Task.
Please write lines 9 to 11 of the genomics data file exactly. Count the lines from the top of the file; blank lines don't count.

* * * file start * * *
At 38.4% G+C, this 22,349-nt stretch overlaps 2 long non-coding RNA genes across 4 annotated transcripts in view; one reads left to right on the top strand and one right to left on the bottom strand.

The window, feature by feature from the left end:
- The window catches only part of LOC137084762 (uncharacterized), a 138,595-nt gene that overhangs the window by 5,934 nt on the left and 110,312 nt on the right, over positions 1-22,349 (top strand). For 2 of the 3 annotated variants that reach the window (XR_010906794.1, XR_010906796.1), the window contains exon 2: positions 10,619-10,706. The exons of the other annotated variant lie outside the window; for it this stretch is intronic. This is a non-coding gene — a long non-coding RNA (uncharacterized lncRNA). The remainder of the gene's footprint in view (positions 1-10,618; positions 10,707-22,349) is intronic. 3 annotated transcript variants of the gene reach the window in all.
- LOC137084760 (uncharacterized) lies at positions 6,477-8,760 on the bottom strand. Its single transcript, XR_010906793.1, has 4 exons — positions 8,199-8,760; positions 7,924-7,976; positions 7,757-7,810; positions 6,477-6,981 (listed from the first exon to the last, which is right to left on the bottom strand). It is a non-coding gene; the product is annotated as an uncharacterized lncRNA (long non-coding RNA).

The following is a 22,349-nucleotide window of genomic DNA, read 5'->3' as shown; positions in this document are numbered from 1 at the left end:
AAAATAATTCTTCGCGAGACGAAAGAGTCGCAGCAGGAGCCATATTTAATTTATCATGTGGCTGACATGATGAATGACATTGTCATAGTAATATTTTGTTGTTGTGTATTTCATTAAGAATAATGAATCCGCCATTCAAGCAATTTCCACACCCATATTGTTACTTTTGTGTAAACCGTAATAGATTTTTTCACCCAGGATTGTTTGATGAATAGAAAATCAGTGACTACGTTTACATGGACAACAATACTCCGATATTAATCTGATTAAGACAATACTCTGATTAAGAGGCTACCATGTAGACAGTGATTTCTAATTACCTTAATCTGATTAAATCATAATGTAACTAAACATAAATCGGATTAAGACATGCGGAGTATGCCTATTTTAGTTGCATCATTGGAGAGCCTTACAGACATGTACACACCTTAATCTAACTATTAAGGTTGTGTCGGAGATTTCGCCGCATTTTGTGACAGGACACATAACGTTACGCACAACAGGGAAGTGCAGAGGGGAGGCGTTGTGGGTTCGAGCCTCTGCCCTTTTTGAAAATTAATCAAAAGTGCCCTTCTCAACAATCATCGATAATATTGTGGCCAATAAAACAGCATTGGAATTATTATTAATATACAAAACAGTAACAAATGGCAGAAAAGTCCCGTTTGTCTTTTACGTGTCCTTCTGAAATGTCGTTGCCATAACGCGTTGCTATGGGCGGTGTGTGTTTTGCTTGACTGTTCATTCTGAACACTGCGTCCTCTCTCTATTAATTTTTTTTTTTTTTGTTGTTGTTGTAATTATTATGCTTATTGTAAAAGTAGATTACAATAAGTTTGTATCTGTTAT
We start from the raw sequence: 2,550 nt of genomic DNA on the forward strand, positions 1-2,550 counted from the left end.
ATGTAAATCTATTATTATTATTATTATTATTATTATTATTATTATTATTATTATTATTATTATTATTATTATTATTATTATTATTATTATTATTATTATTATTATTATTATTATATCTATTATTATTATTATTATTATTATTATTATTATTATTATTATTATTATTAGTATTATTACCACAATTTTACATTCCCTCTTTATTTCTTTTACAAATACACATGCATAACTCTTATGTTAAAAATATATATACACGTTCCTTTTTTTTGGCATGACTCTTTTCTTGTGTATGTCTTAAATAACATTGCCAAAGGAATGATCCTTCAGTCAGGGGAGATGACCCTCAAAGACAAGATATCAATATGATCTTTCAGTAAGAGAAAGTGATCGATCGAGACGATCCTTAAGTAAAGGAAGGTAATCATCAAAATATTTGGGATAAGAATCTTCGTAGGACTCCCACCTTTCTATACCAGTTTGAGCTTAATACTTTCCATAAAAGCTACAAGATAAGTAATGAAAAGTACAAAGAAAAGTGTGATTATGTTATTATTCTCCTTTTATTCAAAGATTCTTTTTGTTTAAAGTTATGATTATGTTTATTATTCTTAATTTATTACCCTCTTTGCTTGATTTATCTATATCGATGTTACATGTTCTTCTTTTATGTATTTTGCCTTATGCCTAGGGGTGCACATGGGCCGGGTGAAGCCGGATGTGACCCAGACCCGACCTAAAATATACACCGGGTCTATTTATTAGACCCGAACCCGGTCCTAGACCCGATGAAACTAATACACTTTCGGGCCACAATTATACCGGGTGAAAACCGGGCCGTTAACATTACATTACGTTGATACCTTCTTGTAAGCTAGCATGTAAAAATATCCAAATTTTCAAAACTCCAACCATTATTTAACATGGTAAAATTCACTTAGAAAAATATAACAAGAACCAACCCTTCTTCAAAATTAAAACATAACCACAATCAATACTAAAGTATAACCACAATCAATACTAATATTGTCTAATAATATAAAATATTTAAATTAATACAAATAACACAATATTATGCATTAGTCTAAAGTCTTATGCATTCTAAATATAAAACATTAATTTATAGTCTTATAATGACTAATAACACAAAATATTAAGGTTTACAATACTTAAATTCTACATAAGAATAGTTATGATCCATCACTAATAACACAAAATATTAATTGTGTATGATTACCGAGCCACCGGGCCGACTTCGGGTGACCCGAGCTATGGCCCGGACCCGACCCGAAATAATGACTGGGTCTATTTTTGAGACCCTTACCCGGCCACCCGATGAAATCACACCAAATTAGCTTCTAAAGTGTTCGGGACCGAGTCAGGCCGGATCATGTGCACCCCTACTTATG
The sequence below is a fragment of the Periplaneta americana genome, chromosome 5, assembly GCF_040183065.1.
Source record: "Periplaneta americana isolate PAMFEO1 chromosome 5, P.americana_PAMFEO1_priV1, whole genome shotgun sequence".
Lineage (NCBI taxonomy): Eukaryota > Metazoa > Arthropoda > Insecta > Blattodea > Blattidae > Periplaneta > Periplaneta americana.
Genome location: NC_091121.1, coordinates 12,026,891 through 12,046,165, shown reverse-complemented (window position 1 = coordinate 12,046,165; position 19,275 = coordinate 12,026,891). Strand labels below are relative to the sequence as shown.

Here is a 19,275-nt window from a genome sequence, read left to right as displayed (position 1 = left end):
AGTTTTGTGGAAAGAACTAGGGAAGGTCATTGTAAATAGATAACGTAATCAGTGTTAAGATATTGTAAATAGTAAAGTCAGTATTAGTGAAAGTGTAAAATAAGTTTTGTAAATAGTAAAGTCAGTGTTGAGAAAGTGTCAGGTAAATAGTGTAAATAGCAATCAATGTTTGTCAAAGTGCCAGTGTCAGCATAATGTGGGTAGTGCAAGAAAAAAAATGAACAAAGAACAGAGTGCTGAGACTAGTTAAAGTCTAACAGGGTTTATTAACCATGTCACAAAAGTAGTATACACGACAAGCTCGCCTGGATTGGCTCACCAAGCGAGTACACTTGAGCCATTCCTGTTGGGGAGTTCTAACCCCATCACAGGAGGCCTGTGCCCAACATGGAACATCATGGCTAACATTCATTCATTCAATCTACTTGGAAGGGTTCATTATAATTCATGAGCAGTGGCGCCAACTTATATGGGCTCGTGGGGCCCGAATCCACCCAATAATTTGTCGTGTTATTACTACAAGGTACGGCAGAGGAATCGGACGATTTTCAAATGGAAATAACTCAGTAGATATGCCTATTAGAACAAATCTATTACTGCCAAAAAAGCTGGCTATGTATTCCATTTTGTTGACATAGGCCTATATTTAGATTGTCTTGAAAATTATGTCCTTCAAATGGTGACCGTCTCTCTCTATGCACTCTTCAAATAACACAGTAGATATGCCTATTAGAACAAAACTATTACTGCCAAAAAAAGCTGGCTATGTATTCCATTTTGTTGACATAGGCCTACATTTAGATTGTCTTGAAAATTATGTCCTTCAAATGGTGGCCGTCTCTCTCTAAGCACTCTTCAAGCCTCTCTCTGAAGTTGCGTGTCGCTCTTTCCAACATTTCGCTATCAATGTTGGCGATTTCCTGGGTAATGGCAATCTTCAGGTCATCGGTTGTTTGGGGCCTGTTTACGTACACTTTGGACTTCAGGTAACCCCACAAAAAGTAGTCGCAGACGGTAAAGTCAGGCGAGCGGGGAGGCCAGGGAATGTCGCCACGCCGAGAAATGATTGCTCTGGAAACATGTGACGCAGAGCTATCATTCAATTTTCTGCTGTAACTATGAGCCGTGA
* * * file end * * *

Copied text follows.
The sequence below is a fragment of the Periplaneta americana genome, chromosome 5, assembly GCF_040183065.1.
Source record: "Periplaneta americana isolate PAMFEO1 chromosome 5, P.americana_PAMFEO1_priV1, whole genome shotgun sequence".
Lineage (NCBI taxonomy): Eukaryota > Metazoa > Arthropoda > Insecta > Blattodea > Blattidae > Periplaneta > Periplaneta americana.